‘Ten Days’ by Janet Gilsdorf

* I received an advance copy of Ten Days from the publisher, Kensington via NetGalley.

It’s confirmed. I like writing that is spare, concise but still full of meaning and warmth. Big, long, flowery sentences don’t necessarily equal meaning and warmth (the exception is Emily Perkins’ masterpiece, The Forrests). When I was in high school I had a fabulous English teacher who would rap us over the knuckles (not literally) when she saw us reaching for the thesaurus – “Just use your own words,” she’d say, “I don’t want a fruit salad.” Can you see where this review is heading?

Ten Days by Janet Gilsdorf is the story of Anna and Jake, married for six years with a three-year-old, Chris, and baby Eddie. Anna is a teacher and Jake an orthopedic surgeon – their life is full of the ordinary routine (and daily grind) that goes with raising kids, running a household and holding down a job. Then one night, Eddie gets sick.

When Anna phones Jake at work to seek advice, he reassures her that Eddie has just caught her cold. But with the morning light comes the terrible realisation that Eddie is seriously ill (meningitis). Guilt-ridden and shell-shocked, Anna doesn’t leave Eddie’s bedside in the ICU where he teeters between life and death. In the days that follow Eddie’s diagnosis, grief gives way to recrimination and accusations.

There are two sub-plots within the story – the ‘outbreak’ of meningitis in the family daycare home where Eddie and Chris are cared for and Jake’s temptation to reignite an old affair. Without dwelling on either of these sub-plots, the first fitted well with the story and added an interesting dimension for action to take place outside of the hospital. However the second, Jake’s ‘affair’, was unnecessary.

It’s obviously subjective but I really didn’t enjoy Gilsdorf’s overly descriptive writing style. It seemed over-worked and I like more ‘space’ around my words. For example –

“His face looked dispassionate, its profile stolid against the cloudless sky. His clean-shaven jaw, the knob on his nose from a hockey mishap, his shaggy eyebrows. These features – his entire body – were as familiar to her as breathing. Yet who was he? Why could he let Chris get lost? At this moment he was a stranger. At his core he was unknowable to her.”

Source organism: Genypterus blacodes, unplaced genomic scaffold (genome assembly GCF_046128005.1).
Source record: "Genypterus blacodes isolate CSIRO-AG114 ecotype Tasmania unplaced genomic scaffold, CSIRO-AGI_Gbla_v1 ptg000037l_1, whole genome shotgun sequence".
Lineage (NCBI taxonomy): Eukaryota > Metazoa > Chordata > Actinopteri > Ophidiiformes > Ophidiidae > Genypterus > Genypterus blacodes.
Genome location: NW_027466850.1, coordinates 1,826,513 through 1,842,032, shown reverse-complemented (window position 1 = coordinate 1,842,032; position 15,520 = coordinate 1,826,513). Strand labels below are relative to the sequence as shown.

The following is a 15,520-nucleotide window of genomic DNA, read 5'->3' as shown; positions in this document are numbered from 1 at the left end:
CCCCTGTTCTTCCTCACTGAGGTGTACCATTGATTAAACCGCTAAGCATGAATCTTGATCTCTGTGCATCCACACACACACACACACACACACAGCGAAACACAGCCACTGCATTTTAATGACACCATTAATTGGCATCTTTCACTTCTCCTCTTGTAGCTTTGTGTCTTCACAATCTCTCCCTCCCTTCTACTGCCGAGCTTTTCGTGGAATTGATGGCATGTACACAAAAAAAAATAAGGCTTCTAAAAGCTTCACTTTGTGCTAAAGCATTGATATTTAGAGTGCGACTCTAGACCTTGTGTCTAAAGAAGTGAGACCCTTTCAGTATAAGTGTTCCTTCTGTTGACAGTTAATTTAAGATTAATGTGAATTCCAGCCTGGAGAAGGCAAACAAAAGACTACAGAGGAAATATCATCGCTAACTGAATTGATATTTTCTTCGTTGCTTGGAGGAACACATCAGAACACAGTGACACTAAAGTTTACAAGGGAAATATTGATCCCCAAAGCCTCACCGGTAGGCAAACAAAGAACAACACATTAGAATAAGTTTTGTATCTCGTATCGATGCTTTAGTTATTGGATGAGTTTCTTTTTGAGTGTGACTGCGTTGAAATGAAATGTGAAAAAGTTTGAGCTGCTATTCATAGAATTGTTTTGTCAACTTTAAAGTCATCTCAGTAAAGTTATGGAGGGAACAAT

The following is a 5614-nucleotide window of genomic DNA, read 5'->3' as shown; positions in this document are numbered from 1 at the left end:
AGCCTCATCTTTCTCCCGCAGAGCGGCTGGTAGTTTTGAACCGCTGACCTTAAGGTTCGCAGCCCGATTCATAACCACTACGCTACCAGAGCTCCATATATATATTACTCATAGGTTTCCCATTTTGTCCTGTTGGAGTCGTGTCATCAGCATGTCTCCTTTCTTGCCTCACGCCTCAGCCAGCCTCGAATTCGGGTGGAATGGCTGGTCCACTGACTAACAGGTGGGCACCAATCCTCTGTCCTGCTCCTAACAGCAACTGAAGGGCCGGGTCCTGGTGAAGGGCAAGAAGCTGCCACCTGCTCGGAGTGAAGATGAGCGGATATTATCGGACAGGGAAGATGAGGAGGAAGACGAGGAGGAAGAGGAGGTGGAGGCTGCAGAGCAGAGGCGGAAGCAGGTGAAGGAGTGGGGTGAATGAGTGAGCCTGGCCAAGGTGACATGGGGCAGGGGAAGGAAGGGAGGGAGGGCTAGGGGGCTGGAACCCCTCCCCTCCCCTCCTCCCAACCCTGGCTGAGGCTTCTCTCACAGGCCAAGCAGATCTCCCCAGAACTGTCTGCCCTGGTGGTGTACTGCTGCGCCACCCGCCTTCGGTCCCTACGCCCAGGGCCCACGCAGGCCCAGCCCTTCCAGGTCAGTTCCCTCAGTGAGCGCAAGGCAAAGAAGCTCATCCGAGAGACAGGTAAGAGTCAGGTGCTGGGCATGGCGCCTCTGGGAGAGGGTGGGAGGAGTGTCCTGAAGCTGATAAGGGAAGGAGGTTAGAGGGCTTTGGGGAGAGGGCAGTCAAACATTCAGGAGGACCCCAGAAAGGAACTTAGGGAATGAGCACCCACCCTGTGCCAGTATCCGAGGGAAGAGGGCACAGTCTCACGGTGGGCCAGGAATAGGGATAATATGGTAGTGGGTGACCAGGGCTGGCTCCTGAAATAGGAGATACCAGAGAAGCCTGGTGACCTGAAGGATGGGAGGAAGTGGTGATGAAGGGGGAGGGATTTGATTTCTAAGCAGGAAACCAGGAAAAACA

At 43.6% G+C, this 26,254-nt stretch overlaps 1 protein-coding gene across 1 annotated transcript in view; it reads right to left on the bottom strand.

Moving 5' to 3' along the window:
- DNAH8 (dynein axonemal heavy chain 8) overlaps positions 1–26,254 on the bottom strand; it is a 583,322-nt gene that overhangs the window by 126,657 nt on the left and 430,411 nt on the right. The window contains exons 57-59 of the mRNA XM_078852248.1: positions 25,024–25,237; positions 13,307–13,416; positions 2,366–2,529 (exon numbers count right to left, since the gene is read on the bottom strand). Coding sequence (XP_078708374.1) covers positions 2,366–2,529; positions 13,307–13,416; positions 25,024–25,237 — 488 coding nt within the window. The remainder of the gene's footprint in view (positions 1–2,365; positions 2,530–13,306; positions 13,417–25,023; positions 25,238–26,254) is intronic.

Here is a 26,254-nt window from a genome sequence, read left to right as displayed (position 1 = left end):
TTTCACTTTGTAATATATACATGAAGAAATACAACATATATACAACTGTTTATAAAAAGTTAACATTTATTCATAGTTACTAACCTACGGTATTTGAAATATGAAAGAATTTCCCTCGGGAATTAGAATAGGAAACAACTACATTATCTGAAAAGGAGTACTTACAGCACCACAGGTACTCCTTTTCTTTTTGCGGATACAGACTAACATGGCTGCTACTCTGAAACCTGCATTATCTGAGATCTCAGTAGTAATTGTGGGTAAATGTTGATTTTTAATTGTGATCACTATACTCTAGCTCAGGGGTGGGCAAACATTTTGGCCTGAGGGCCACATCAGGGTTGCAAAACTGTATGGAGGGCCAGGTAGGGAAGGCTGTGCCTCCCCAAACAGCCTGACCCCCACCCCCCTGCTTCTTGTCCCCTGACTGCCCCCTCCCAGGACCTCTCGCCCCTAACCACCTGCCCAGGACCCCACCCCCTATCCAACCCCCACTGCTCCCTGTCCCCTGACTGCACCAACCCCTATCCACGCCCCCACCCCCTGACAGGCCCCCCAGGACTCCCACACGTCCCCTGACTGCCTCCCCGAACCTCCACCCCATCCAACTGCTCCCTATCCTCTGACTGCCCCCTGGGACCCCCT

and

“Earlier in the day she caught the smell of spring – fresh and crisp as young parsley – while it rode the breeze, a welcome hint of warmer weather to come. The days had grown longer and the air had finally lost its winter bite: patches of emerald dotted the strawcolored lawn. She was eager for summer, for lilacs and irises and daylilies and tomatoes off the vine.”

Just two examples of many – I felt like I was wading through words.

My other gripe was with the character of Jake. Liking a character is not a pre-requisite of mine but I do need to believe the character. Unfortunately, Jake’s actions and attitude were totally unbelievable. He’s established as a calm, reasonable guy who, due to the nature of his work, handles a crisis well. BUT he is also a parent, with his baby clinging to life. His attitude toward Anna and Chris, and his ‘straying’ with an ex really seemed outside of what I would expect.

“He was fed up with the whole show. Although Eddie wasn’t getting worse, he wasn’t making terrific progress, either. He was still on the ventilator. No one knew how anything with Eddie would turn out. And the Chris problem. He was a terror. Wetting the bed. Sucking his thumb. Whining, throwing things, refusing to behave. Worst of all, Anna was not the woman he married…she had turned into a complainer, a demander, a yeller and, yet, in a quick moment, she could suddenly turn into a whimpering lump, incapable of coping with anything. This was new. The Anna he loved was kind and fair. Even when they disagreed – about the basement tile, for example – she listened to his ideas.”

Um….HELLO! HER BABY IS DYING! How can Jake compare Anna’s reaction to her baby clinging to life to picking out floor tiles?! I’m sorry, as a parent, I just don’t think this is the stuff that would be running through your head while your baby is on life support.

The end papers and notes for Ten Days were interesting. Gildorf is a doctor and the story was inspired by her work – “Parents are hardwired to protect their children, and an ill child brings out the best and worst in them.” I suspect that Gilsdorf applied the ‘worst behaviour’ to the character of Jake but again, it was off-target.

Ten Days really should go with hospital food but who wants to eat hospital food?! Instead, pair it with a comfort dish – macaroni cheese, this one with bacon because everything’s better with bacon.

2/5 The basic premise of this book – parents with a very sick child – was enough to keep me turning the pages but overall, the writing style didn’t appeal to me.

2 responses

  1. And the Chris problem. Despite it meaning to be serious, that made me laugh a little. That is nearly every three year old (aside from the thumb sucking), it’s not a problem, it’s a stage. I think I’ll be skipping this one 🙂

  2. Pingback: ‘Fractured’ by Dawn Barker | booksaremyfavouriteandbest

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